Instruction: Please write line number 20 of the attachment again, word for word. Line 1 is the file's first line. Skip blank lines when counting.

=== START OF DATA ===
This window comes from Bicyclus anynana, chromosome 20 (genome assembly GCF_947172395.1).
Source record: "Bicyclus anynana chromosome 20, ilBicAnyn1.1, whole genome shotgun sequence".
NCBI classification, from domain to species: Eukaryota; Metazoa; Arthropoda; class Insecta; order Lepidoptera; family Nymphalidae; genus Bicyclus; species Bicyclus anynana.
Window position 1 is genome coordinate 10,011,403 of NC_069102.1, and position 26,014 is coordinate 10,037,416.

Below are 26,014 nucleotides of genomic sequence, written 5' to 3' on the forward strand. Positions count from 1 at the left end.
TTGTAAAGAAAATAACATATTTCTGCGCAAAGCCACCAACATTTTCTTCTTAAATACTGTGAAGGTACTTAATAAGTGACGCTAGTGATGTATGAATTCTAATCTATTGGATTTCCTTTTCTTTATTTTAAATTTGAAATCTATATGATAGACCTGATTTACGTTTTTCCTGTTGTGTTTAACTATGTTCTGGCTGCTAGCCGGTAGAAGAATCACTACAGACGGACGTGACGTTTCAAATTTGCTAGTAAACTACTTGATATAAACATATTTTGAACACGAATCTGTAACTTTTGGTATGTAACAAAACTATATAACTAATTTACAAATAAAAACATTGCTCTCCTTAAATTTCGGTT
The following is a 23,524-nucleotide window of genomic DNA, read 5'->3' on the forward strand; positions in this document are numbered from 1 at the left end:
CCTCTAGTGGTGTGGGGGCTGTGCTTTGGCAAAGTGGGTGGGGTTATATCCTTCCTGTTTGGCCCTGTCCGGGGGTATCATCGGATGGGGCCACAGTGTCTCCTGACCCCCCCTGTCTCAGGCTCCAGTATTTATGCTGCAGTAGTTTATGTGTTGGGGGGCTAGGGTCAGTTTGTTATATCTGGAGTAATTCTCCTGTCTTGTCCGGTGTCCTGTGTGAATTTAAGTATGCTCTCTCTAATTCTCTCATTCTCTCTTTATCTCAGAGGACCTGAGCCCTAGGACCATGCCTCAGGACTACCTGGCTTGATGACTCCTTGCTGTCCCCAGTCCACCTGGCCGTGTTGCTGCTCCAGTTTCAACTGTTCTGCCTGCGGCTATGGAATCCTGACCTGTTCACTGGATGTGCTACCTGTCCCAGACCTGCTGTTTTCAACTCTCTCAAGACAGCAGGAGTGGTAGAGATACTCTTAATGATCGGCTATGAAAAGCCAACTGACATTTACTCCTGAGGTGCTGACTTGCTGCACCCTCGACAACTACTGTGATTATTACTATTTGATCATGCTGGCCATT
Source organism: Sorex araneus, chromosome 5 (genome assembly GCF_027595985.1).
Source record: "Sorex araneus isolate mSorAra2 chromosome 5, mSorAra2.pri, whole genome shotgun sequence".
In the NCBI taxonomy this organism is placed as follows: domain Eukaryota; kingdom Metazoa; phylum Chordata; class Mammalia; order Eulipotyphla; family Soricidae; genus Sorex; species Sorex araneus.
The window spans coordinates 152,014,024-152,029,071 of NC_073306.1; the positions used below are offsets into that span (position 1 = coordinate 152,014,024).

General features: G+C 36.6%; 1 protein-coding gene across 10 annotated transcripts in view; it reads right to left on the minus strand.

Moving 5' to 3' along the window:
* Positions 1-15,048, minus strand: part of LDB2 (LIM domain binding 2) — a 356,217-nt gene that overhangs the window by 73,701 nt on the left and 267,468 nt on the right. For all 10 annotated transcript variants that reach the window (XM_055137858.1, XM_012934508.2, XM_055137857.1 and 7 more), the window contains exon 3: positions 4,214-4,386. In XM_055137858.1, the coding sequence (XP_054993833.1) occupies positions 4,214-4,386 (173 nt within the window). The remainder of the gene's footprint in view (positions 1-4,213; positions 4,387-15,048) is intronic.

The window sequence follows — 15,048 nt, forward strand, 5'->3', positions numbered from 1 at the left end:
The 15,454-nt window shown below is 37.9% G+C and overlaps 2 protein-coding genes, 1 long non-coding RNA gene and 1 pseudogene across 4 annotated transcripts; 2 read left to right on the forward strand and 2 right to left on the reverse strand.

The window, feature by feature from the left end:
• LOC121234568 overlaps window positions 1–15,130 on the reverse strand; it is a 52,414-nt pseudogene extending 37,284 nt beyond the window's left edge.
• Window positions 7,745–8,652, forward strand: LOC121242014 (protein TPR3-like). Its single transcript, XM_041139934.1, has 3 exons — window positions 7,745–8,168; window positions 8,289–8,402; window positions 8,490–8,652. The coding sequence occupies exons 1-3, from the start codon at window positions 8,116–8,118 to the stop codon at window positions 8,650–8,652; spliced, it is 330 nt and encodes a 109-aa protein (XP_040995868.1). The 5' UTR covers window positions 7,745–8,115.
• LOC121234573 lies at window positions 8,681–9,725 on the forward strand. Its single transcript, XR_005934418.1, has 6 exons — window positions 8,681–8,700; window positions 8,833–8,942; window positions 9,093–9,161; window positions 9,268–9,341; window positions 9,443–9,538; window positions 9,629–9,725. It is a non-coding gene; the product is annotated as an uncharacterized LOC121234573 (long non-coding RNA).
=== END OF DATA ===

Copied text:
• Window positions 7,745–8,652, forward strand: LOC121242014 (protein TPR3-like). Its single transcript, XM_041139934.1, has 3 exons — window positions 7,745–8,168; window positions 8,289–8,402; window positions 8,490–8,652. The coding sequence occupies exons 1-3, from the start codon at window positions 8,116–8,118 to the stop codon at window positions 8,650–8,652; spliced, it is 330 nt and encodes a 109-aa protein (XP_040995868.1). The 5' UTR covers window positions 7,745–8,115.